Probability sampling includes any sampling method, which uses random selection forms. In random selection, a process must be set up to give each unit in the population an equal chance or probability to be selected. Non-probability sampling, on the other hand, is a technique of sampling that gathers samples in a process where each unit in the population is not given an equal chance of selection. It does not utilize random sampling methods. Its subjects are normally selected based on the researcher’s personal judgment or their accessibility.
Examples of probability sampling methods include:
- Simple random sampling: every unit in the population has an equal chance of selection. For example, if a study involves a population of 1,000 units, and a sample of 50 units is required, the sample would be selected randomly, probably using random number tables.
- Systematic random sampling: it is similar to simple random sampling. However, the samples are selected in an orderly manner, e.g., every 10th unit.
- Stratified random sampling: the units in the population are classified into groups e.g., boys versus girls. The units within each group have an equal chance of being included in the sample
- Cluster random sampling: the population is divided into clusters and then units from each cluster are selected through simple or systematic random sampling.
- Multi-stage sampling: it is a form of cluster sampling and involves the study of a large population. The first stage is cluster construction followed by selection of units within each cluster.
Examples of non-probability sampling methods include:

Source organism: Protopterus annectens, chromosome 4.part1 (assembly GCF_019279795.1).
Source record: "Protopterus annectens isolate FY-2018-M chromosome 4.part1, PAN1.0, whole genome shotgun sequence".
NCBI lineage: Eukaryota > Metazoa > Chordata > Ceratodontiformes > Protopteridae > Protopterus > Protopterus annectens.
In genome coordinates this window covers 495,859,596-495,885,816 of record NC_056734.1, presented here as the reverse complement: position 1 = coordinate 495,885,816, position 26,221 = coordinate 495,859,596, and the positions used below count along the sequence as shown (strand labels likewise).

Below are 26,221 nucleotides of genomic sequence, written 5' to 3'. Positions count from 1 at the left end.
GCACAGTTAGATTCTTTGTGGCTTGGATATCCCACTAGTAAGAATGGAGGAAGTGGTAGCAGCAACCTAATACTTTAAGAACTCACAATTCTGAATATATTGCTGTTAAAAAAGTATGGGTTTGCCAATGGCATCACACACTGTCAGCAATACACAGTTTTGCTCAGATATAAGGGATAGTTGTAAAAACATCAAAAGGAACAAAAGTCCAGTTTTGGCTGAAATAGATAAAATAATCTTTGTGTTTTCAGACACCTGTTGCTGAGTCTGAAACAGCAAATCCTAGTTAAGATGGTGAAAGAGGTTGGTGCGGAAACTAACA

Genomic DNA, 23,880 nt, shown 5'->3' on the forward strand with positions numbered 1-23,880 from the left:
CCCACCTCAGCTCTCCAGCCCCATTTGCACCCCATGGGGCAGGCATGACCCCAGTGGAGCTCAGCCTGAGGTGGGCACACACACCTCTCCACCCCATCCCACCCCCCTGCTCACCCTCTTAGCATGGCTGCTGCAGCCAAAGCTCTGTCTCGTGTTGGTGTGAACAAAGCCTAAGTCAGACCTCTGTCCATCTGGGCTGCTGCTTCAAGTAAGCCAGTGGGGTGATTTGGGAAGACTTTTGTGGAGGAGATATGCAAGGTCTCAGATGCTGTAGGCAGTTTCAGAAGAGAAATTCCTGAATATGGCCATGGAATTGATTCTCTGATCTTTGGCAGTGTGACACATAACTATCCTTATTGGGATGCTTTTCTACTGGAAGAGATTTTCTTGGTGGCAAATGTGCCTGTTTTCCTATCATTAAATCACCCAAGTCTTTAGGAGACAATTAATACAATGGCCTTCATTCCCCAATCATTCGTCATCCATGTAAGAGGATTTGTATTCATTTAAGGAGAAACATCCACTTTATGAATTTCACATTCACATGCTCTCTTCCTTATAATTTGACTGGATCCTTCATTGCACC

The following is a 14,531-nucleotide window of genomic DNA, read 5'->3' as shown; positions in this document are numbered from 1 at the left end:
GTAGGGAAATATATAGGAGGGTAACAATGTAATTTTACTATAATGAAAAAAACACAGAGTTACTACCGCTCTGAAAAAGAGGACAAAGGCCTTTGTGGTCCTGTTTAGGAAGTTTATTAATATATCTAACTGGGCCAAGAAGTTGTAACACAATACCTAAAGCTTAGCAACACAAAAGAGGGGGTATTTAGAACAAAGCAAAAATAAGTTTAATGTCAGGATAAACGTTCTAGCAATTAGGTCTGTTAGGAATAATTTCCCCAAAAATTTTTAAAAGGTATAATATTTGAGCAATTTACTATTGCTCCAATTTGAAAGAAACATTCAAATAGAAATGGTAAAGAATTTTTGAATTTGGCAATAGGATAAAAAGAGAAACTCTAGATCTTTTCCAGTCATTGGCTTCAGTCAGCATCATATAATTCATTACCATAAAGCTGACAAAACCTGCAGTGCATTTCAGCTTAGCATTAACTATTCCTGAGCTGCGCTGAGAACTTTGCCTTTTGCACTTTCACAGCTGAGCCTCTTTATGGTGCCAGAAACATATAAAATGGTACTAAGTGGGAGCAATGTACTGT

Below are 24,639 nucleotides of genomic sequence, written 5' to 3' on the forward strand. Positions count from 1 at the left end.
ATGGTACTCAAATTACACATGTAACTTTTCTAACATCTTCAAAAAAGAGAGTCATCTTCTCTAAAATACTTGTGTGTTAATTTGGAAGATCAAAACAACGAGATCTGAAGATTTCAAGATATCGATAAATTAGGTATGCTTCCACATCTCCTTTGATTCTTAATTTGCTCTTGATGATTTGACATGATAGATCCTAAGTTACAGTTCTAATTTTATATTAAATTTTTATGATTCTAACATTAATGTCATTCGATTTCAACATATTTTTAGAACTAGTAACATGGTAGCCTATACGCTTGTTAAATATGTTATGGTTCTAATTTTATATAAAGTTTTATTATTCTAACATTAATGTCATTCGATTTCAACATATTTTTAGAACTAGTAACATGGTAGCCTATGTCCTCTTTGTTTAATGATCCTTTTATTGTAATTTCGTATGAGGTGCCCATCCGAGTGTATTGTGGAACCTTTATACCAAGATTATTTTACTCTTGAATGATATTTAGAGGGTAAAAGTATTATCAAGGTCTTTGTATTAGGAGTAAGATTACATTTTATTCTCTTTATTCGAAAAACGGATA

- Convenience sampling: also known as opportunity, accidental or haphazard sampling. The samples are chosen due to their accessibility to the researcher.
- Consecutive sampling: similar to convenience sampling. However, all the accessible subjects are included as part of the sample.
- Purposive sampling: this method is used to study a particular group of people. Those who do not fit the particular profile required are not included in the sample.
- Modal instance sampling: a form of purposive sampling. It is used to study the thoughts of a particular set of people and the researcher fears that data from this group may get lost in general study.
- Expert sampling: used when the study needs the assessment of highly skilled or knowledgeable people.
Research is conducted by experts to explore, describe, explain and draw conclusions on the topic of study. Exploration involves the desire of the researcher to become familiar with the topic. It enables the researcher to achieve better understanding of the topic and develop methods for subsequent studies. Research is also done to describe certain events. Observations are done from which descriptions are made. An example is the calculation of crime rates in different areas. Research studies are conducted to explain certain occurrences. Explanatory studies answer the question ‘why?’ For example, identifying the variables, which are responsible for high rates of crime.
In research, a unit of entity is the major entity analyzed in a study. They are individuals, artifacts, groups, geographical units and social interactions. Individual human beings are commonly used in social research. Individual characteristics and behavior are described and analyzed. Examples of individuals may be college students, factory workers or single parents. A social group can also be studied in a social research. A group is considered as a single entity by the researcher and share similar characteristics. Examples are families and criminal gangs.
Longitudinal studies involve the repeated collection of data from the same sample and over a long period of time. In cross-sectional studies, data is collected only on one occasion and at a particular point in time. Cross-sectional studies are subject to bias and errors
Social Research Methods. (2008, October 20). Research Methods Knowledge Base. Retrieved from Social Research Methods: http://www.socialresearchmethods.net/kb/sampprob.php